The Russian Orthodox Church has bounced back. While Russians are not overly religious, with only about 15-20% practicing Orthodoxy[4], far more Russians identify with the Russian Orthodox Church. Russian nationalism has become tied to the religion, driving many conservatives, neo fascists and anti-foreign elements, into the arms of the Church.

The inauguration of Vladimir Putin in 2012

The inauguration of Vladimir Putin in 2012

Perhaps because of his ties to the former KGB, Vladimir Putin has built a strong bond between the Orthodox Church and the Russian State. He has voiced support[5] of increasing the political influence of the Church, and the Church has voiced their support of him in turn. The Patriarch, rather than fearing execution, like his predecessors, now walks the halls[6] of the Kremlin in return for bringing the votes of the faithful.

The orthodox people of Russia no longer fear the desecration of their holy sites by their government, but rather call for support in protecting them. There are scientologists are facing possible legal action on behalf of the Orthodox Church against their worldwide expansion efforts[7]. Russians protesting these Scientology proselytization efforts claim[8], “…anyone who cares about the survival of Russia must join the body of the Russian Orthodox Church.” Mere decades ago the same statement would have brought the KGB to your door.

Already by 2006, Russia boasted an impressive 27,000 Orthodox parishes and over 700 monasteries. Religion is uncharacteristically popular with the youth[9], as it helps them establish a cultural identity and connects to the international Russian community. As of 2007, the Moscow Patriarchate has brought the Russian Orthodox Church Outside Russia, which split off when the Soviet Union cut Moscow off from the world, back into the fold[10].


Do you agree? Has the Church really become a major force in modern Russia? Let us know your thoughts below..

Brian Schmied loves to learn about the history of religion and politics. He has a B.A in political science, and enjoys writing because it pushes him to think analytically and objectively, and to learn new things.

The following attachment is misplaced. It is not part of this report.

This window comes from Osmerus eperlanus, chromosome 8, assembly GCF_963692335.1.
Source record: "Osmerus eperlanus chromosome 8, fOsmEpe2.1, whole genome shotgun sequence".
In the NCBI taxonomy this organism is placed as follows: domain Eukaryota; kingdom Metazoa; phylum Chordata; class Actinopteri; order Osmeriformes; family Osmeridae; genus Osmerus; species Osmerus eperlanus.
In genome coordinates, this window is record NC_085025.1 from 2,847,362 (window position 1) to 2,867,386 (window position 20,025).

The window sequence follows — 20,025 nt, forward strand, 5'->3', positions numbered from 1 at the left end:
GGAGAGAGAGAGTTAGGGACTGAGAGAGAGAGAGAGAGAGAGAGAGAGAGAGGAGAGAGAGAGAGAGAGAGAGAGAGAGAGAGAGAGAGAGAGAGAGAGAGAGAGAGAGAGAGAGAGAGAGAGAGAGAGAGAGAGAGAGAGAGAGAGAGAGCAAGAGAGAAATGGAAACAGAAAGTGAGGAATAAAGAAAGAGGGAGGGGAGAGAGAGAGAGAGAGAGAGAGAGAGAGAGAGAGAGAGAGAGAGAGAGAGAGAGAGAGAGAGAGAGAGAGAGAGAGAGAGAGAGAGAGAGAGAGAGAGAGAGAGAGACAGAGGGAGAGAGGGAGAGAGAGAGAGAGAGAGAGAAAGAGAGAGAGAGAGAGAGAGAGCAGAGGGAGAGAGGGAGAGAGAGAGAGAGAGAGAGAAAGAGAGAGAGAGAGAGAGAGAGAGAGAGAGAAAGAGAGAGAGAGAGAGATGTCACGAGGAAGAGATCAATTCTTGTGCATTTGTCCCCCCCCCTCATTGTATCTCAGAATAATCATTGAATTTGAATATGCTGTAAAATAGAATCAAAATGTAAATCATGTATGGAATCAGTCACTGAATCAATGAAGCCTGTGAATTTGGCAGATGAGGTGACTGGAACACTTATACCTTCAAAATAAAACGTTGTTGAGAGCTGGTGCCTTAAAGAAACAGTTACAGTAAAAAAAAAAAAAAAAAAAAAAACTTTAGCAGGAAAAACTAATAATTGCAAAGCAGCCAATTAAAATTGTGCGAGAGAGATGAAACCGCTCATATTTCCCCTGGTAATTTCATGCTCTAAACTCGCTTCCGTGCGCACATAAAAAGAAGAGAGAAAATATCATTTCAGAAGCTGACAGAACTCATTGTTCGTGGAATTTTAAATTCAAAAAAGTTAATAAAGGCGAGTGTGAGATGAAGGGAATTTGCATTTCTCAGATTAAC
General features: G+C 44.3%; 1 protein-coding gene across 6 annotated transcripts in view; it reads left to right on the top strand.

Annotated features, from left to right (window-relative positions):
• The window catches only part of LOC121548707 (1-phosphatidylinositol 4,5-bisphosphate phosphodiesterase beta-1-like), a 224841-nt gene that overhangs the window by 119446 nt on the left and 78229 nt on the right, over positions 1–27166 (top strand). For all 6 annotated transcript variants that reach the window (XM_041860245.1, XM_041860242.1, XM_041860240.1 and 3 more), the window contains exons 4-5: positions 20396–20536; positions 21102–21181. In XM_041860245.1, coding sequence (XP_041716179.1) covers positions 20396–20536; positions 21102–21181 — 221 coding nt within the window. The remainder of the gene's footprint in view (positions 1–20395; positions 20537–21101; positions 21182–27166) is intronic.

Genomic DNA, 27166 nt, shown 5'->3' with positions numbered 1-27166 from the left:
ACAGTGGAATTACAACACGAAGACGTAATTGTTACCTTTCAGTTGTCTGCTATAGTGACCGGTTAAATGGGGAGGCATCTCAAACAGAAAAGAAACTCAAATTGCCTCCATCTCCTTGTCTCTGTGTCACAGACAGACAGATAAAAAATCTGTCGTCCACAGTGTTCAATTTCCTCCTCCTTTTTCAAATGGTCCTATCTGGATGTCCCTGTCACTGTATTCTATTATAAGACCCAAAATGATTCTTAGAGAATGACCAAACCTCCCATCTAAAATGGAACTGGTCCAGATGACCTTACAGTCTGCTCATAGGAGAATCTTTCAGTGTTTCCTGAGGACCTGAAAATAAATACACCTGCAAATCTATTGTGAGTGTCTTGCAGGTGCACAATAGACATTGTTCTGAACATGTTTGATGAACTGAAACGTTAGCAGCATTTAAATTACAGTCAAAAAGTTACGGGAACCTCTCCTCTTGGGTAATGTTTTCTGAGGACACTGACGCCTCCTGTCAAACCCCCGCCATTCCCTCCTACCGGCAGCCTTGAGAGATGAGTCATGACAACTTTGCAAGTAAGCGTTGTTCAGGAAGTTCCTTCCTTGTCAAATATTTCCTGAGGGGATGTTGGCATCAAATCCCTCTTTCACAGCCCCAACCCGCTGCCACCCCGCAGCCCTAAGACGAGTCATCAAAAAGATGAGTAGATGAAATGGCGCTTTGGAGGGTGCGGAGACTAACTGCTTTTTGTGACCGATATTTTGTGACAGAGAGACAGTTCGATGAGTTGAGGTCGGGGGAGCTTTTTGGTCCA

If you enjoyed that article, and want to find out more about religion’s struggles in the Soviet Union, a great book is Imperium by Ryszard Kapuscinski, one of my favorite writers. Get the book - Amazon US | Amazon UK



[1] Kowaleski, David. Protest for Religious Rights in the USSR. Russian Review, 1980. Vol. 39, No. 4.

[2] Yakovlev, Alexander. Paul Hollander transl. A Century of Violence in Soviet Russia. Yale University Press, 2004, Pg 165.

[3] Meek, James. Russian Patriarch ‘was KGB Spy’. Guardian News and Media Limited. 12 February 1999.

[4]The World Factbook: Russia. Central Intelligence Agency, 10 July 2013.

[5] Grove, Thomas. Church should have more Control Russian Life: Putin. Thomson Reuters, 1 February, 2013.

[6] Bennets, Marc. In Putin’s Russia, Little Separation Between Church and State. The Washington Times, LLC, 13 August 2012.

[7] Creating an New Era of Expansion. Church of Scientology International, 2013.

[8] Robinson, Robert. Orthodox Rally in Moscow condemns Scientologists. 1 July 2013.

[9] Orthodoxy in Russia Today. The Mendeleyev Journal, 30 March 2012.

[10] Kishkovsky, Leonid. After 80-plus Years, the Moscow Patriarchate and the Russian Orthodox Church Outside Russia Reconcil. The Orthodox Church News Magazine, 2007. Vol. 43.